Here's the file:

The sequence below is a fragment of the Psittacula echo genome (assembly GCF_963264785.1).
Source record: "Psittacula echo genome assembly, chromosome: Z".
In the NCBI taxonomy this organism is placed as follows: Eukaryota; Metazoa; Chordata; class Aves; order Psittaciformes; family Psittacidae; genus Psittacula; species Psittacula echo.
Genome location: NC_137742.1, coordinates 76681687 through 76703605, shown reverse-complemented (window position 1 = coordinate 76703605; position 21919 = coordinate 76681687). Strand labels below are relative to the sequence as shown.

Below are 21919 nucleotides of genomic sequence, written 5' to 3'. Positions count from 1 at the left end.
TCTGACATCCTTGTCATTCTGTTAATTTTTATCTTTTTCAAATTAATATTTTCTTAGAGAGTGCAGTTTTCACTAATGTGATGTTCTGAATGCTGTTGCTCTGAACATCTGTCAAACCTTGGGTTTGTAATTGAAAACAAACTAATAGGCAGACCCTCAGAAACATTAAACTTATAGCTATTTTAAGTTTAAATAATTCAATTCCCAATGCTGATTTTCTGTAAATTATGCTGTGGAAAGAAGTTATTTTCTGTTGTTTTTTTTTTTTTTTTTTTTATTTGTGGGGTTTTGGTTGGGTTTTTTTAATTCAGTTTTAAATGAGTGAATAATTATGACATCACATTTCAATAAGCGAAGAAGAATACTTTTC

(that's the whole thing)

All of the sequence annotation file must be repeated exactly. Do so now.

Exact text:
The sequence below is a fragment of the Psittacula echo genome (assembly GCF_963264785.1).
Source record: "Psittacula echo genome assembly, chromosome: Z".
In the NCBI taxonomy this organism is placed as follows: Eukaryota; Metazoa; Chordata; class Aves; order Psittaciformes; family Psittacidae; genus Psittacula; species Psittacula echo.
Genome location: NC_137742.1, coordinates 76681687 through 76703605, shown reverse-complemented (window position 1 = coordinate 76703605; position 21919 = coordinate 76681687). Strand labels below are relative to the sequence as shown.

Below are 21919 nucleotides of genomic sequence, written 5' to 3'. Positions count from 1 at the left end.
TCTGACATCCTTGTCATTCTGTTAATTTTTATCTTTTTCAAATTAATATTTTCTTAGAGAGTGCAGTTTTCACTAATGTGATGTTCTGAATGCTGTTGCTCTGAACATCTGTCAAACCTTGGGTTTGTAATTGAAAACAAACTAATAGGCAGACCCTCAGAAACATTAAACTTATAGCTATTTTAAGTTTAAATAATTCAATTCCCAATGCTGATTTTCTGTAAATTATGCTGTGGAAAGAAGTTATTTTCTGTTGTTTTTTTTTTTTTTTTTTTTATTTGTGGGGTTTTGGTTGGGTTTTTTTAATTCAGTTTTAAATGAGTGAATAATTATGACATCACATTTCAATAAGCGAAGAAGAATACTTTTC